It could not have been easy being Jesus’ brother, either during Jesus’ life or at his death.

But, if James thought the story was over – that the cross ended things once for all – he was mistaken.  We have this from Paul in 1 Corinthians 15:3-7:

For I delivered to you as of first importance what I also received:  that Christ died for our sins in accordance with the Scriptures, that he was buried, that he was raised on the third day in accordance with the Scriptures, and that he appeared to Cephas, then to the twelve.  Then he appeared to more than five hundred brothers at one time, most of whom are still alive, though some have fallen asleep.  Then he appeared to James, then to all the apostles (1 Cor 15:3-7, ESV).

And there you have it.  Jesus appeared alive again to James, and that changed everything.  Can you imagine James talking to his mother Mary after this?  “Jesus could do no wrong.  He did walk on water, didn’t he?  And he is God’s gift to humanity.”  This is a family whose dynamic was forever changed — changed by the resurrection.

So what became of James now that he had seen the resurrected Lord Jesus, now that he was forced to believe?  We next encounter James in Jerusalem, in the church, where he is the presiding elder – what we would call the bishop of the Jerusalem Church:  not one of the inner three – not Peter, James or John the sons of Zebedee – but James, the brother of Jesus.  Why James?  His choice as bishop may have been, in part, familial honor; Jesus is gone, so his next-of-kin is chosen to assume leadership of the group.  It may have been because of James’ good reputation and connections in the upper levels of Jewish hierarchy.  At this early point in its development, the church was sect of Judaism; certainly the Jerusalem Church was Jewish in ethnicity and character.  James might have been the perfect choice to induce other Jews to recognize Jesus as Messiah.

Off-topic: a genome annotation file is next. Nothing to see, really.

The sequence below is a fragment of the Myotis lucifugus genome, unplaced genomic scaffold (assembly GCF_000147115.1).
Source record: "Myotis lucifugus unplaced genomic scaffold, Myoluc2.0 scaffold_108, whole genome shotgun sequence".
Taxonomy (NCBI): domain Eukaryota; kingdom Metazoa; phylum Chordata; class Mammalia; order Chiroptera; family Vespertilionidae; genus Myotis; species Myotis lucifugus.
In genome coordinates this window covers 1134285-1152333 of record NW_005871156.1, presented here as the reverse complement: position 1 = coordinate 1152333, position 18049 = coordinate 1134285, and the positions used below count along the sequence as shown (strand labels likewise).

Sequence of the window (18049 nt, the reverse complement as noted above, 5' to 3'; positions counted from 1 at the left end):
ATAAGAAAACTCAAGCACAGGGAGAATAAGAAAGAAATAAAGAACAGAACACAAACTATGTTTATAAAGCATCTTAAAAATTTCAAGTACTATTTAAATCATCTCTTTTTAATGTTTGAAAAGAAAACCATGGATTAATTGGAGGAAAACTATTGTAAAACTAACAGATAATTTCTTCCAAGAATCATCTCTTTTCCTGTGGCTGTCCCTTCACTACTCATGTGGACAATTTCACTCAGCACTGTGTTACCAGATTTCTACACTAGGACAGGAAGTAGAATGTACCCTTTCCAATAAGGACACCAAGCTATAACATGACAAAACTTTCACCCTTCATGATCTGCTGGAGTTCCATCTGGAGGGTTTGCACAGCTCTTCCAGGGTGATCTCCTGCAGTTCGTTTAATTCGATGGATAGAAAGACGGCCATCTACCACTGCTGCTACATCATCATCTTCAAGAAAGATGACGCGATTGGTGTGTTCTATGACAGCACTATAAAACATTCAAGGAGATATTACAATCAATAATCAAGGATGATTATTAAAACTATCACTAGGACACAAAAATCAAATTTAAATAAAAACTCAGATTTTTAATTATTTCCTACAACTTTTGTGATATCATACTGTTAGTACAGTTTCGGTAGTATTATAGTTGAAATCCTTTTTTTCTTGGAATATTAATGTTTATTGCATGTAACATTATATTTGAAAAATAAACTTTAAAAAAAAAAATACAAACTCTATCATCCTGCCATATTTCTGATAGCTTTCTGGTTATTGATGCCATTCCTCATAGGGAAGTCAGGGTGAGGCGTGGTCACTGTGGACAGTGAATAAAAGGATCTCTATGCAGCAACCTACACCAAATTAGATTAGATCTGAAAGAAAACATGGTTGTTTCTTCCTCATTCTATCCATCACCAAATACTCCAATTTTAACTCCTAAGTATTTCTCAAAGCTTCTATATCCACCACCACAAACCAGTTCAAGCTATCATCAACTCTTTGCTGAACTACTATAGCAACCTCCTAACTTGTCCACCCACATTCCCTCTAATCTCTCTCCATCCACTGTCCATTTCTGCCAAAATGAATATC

Because the Jerusalem Church was seen as the mother Church of the faith, it had influence far beyond the city.  When a controversy arose about Paul preaching to Gentiles and telling them the Gospel of Jesus was as much for them as for Jews, and that they need not keep the Jewish Law to be followers of Jesus, the opposing parties appealed to the Jerusalem Church to sort out the mess.  It fell to James to speak on behalf of the Church – not just the Jerusalem Church, but from the Jerusalem Church on behalf of the whole Church.  It was James who authored the letter to the Church in Antioch – which would be read throughout all the evangelized regions – expressing the will of the Spirit and the mind of the Church.  Gentiles need not keep the Mosaic Law in its entirety, but they do need to avoid sexual immorality, refrain from eating strangled animals, and remember the poor.  So, James the Just, the faithful and righteous Jew, sided with the Gentiles while still recognizing Jewish morality and culture.

But, it is in the epistle bearing his name that we best encounter James, I think:  his understanding of the faith, what was important to him.  His letter also provides a window into the early Church while it still bore its Jewish imprint, and yet it is as current as today.

In his greeting, James identifies himself not as “the Just,” nor as the bishop of the Jerusalem church, nor even as the brother of Jesus, but rather as “James a servant [slave] of God and of the Lord Jesus Christ” (James 1:1a).  A slave of Jesus:  what a turnaround that is, and what humility it shows.